Flouting conventional fungi wisdom

Just when you think you can’t be surprised by a new cooking technique, someone comes along to shake things up. The debate about whether to wash mushrooms before cooking has raged for decades, but how you should cook them was never in doubt – you saute them with butter or oil, right? Maybe not: according to Jim Fuller, co-founder of Australian meat alternative company Fable Food, for optimal results you should boil them instead. Several chefs chimed in to support this bold claim.

Why boil mushrooms? They can be cooked to optimal tenderness using this method, says Fuller, who adds that due to their unique cellular structure you can’t over-boil them. He elaborated in an Instagram post that for the best results you should add water a little at a time so when the mushrooms are boiled to tender perfection, you can “…let the water evaporate until the pan is basically dry. Then add oil or fat and your aromatic stuff. Quick saute or stir fry and season to taste with salt.”

Fuller admits that this method is controversial but he swears by it. Fellow chefs agreed with him, with Joshua Boucher saying “I’ve been doing this for years with massive dirty looks from across the kitchens I’ve worked in being called a cowboy but I prefer the term innovator!” If anyone has tried (or will try) this technique, let us know how well it works. It certainly has piqued my curiosity, but I’m out of mushrooms and won’t be shopping for another week or so.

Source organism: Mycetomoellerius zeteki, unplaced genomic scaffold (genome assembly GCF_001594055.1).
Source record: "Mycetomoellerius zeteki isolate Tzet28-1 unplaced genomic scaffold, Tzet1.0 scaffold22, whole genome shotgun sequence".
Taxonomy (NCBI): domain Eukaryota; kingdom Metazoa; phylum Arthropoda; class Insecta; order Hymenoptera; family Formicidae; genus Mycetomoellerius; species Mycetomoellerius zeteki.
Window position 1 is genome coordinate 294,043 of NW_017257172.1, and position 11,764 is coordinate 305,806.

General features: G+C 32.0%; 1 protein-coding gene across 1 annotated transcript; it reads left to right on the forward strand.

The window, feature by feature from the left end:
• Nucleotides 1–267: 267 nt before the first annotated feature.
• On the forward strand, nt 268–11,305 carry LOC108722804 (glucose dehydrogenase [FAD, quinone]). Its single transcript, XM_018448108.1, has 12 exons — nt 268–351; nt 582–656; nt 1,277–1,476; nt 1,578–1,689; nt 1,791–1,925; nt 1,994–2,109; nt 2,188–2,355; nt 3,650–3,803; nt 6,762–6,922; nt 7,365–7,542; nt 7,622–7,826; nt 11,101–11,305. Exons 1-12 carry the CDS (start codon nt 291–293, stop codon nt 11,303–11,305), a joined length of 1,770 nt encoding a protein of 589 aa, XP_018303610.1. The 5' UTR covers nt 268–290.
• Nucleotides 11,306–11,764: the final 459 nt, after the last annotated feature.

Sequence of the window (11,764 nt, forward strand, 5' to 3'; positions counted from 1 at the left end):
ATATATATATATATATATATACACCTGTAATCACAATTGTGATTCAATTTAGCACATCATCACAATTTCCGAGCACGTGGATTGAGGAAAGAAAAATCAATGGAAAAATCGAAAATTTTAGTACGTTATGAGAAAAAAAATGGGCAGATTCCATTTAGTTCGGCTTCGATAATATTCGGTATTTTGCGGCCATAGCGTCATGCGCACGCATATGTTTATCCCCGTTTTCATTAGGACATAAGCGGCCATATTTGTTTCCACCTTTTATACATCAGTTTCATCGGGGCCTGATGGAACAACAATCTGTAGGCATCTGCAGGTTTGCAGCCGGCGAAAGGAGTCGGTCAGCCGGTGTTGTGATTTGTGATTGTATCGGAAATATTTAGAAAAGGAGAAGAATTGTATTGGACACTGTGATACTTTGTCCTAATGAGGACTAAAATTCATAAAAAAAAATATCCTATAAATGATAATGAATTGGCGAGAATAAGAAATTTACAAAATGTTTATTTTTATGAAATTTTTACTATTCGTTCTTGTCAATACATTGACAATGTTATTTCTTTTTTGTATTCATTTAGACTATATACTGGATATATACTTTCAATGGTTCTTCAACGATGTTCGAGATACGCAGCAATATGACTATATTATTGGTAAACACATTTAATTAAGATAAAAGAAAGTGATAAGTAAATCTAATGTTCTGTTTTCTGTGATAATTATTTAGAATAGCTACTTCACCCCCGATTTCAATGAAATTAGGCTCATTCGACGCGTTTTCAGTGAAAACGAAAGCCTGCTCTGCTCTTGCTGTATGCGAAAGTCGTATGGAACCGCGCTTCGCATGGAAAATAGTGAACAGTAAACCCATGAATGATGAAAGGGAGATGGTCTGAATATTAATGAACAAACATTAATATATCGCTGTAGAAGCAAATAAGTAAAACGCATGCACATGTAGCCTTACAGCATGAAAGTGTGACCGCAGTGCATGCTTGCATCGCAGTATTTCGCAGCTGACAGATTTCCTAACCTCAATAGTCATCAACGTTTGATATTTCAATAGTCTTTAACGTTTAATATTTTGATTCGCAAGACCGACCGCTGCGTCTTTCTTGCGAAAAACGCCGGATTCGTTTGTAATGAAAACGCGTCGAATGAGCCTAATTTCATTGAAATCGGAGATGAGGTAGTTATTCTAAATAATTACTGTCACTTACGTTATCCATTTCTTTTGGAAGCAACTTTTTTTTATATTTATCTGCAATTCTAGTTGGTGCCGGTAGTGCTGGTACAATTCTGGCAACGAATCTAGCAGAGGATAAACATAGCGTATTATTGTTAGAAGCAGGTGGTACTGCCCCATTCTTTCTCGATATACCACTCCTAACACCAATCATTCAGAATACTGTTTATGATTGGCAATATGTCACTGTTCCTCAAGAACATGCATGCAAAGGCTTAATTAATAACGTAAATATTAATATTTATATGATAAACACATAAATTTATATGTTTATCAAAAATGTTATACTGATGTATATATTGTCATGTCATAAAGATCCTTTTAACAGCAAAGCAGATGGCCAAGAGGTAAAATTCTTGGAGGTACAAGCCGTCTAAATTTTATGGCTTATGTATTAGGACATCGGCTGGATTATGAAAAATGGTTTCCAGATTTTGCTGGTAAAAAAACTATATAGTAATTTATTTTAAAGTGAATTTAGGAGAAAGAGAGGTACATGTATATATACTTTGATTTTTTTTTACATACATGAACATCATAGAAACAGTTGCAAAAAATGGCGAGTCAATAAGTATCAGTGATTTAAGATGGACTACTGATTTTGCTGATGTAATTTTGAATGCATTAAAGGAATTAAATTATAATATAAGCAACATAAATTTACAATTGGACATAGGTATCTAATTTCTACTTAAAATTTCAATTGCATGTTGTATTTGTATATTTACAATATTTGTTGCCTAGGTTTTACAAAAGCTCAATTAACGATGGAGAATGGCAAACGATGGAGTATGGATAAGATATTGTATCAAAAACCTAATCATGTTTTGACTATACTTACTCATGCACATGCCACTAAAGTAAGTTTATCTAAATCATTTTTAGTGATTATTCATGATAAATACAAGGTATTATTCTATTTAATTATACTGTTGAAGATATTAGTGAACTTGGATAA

Photo of Mushrooms with sesame and ginger from Observer Food Monthly by Nigel Slater

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  • Ingridemery  on  June 27, 2020

    I tried this before adding mushrooms to a fritatta – and I was blown away by the results. The taste coming out of ordinary button mushrooms was complex and nutty. It does take a long time but it is well worth it.

  • SheilaS  on  June 28, 2020

    I tried this today and like the method. It’s forgiving if you have mushrooms of different types or thicknesses as you can just add a bit more water to lengthen the cooking time for the big ones without drying out or burning the smaller ones. I also threw in a few slices of dried porcini which rehydrated and gave extra flavor to my boring old cremini.

    I followed the method in Jim Fuller’s Instagram, adding oil and salt after the pan was dry and finishing with a splash of Marsala. Next time, I’ll try this version from Janet Zimmerman’s Spruce Eats article where she adds salt and butter at the beginning: https://www.thespruceeats.com/a-new-way-to-cook-mushrooms-913400

    Oven-roasted mushrooms are still my favorite but these are still pretty great.

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